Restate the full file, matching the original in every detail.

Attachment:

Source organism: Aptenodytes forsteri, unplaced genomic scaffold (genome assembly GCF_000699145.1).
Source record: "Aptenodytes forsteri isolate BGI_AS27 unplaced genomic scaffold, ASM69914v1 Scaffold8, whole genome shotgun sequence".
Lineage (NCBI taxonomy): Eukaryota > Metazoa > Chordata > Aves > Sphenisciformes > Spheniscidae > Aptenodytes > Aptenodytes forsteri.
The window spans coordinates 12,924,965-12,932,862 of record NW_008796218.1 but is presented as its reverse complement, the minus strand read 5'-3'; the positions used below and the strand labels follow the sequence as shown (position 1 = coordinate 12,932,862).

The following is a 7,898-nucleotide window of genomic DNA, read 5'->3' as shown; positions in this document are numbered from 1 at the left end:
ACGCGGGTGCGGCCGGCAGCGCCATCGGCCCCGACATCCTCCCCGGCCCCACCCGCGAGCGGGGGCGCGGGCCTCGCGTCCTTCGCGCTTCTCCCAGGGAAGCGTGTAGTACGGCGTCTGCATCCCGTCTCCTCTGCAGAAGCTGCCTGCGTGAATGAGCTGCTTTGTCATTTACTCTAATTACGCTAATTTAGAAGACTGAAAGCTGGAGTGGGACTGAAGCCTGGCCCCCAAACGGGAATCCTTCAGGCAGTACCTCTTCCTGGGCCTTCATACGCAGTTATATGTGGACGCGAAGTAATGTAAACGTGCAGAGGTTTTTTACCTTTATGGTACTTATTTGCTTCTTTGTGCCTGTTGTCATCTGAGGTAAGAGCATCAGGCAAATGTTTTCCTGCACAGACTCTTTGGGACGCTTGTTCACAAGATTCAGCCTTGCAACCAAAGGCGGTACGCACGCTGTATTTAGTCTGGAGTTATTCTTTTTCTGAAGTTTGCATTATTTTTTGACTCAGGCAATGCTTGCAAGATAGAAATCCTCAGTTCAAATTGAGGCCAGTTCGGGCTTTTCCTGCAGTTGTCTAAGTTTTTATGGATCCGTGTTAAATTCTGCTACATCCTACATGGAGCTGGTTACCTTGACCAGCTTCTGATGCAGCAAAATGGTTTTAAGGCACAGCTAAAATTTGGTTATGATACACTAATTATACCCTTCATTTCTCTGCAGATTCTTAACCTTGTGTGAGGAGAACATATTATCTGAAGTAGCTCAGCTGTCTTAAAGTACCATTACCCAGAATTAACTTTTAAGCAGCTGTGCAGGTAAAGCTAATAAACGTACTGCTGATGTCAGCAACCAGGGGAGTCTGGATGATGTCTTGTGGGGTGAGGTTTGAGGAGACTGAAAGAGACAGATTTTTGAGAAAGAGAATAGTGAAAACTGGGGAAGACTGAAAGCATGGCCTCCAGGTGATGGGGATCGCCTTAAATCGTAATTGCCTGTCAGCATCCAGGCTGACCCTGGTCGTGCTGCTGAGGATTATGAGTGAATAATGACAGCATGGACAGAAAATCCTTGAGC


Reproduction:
Source organism: Aptenodytes forsteri, unplaced genomic scaffold (genome assembly GCF_000699145.1).
Source record: "Aptenodytes forsteri isolate BGI_AS27 unplaced genomic scaffold, ASM69914v1 Scaffold8, whole genome shotgun sequence".
Lineage (NCBI taxonomy): Eukaryota > Metazoa > Chordata > Aves > Sphenisciformes > Spheniscidae > Aptenodytes > Aptenodytes forsteri.
The window spans coordinates 12,924,965-12,932,862 of record NW_008796218.1 but is presented as its reverse complement, the minus strand read 5'-3'; the positions used below and the strand labels follow the sequence as shown (position 1 = coordinate 12,932,862).

The following is a 7,898-nucleotide window of genomic DNA, read 5'->3' as shown; positions in this document are numbered from 1 at the left end:
ACGCGGGTGCGGCCGGCAGCGCCATCGGCCCCGACATCCTCCCCGGCCCCACCCGCGAGCGGGGGCGCGGGCCTCGCGTCCTTCGCGCTTCTCCCAGGGAAGCGTGTAGTACGGCGTCTGCATCCCGTCTCCTCTGCAGAAGCTGCCTGCGTGAATGAGCTGCTTTGTCATTTACTCTAATTACGCTAATTTAGAAGACTGAAAGCTGGAGTGGGACTGAAGCCTGGCCCCCAAACGGGAATCCTTCAGGCAGTACCTCTTCCTGGGCCTTCATACGCAGTTATATGTGGACGCGAAGTAATGTAAACGTGCAGAGGTTTTTTACCTTTATGGTACTTATTTGCTTCTTTGTGCCTGTTGTCATCTGAGGTAAGAGCATCAGGCAAATGTTTTCCTGCACAGACTCTTTGGGACGCTTGTTCACAAGATTCAGCCTTGCAACCAAAGGCGGTACGCACGCTGTATTTAGTCTGGAGTTATTCTTTTTCTGAAGTTTGCATTATTTTTTGACTCAGGCAATGCTTGCAAGATAGAAATCCTCAGTTCAAATTGAGGCCAGTTCGGGCTTTTCCTGCAGTTGTCTAAGTTTTTATGGATCCGTGTTAAATTCTGCTACATCCTACATGGAGCTGGTTACCTTGACCAGCTTCTGATGCAGCAAAATGGTTTTAAGGCACAGCTAAAATTTGGTTATGATACACTAATTATACCCTTCATTTCTCTGCAGATTCTTAACCTTGTGTGAGGAGAACATATTATCTGAAGTAGCTCAGCTGTCTTAAAGTACCATTACCCAGAATTAACTTTTAAGCAGCTGTGCAGGTAAAGCTAATAAACGTACTGCTGATGTCAGCAACCAGGGGAGTCTGGATGATGTCTTGTGGGGTGAGGTTTGAGGAGACTGAAAGAGACAGATTTTTGAGAAAGAGAATAGTGAAAACTGGGGAAGACTGAAAGCATGGCCTCCAGGTGATGGGGATCGCCTTAAATCGTAATTGCCTGTCAGCATCCAGGCTGACCCTGGTCGTGCTGCTGAGGATTATGAGTGAATAATGACAGCATGGACAGAAAATCCTTGAGC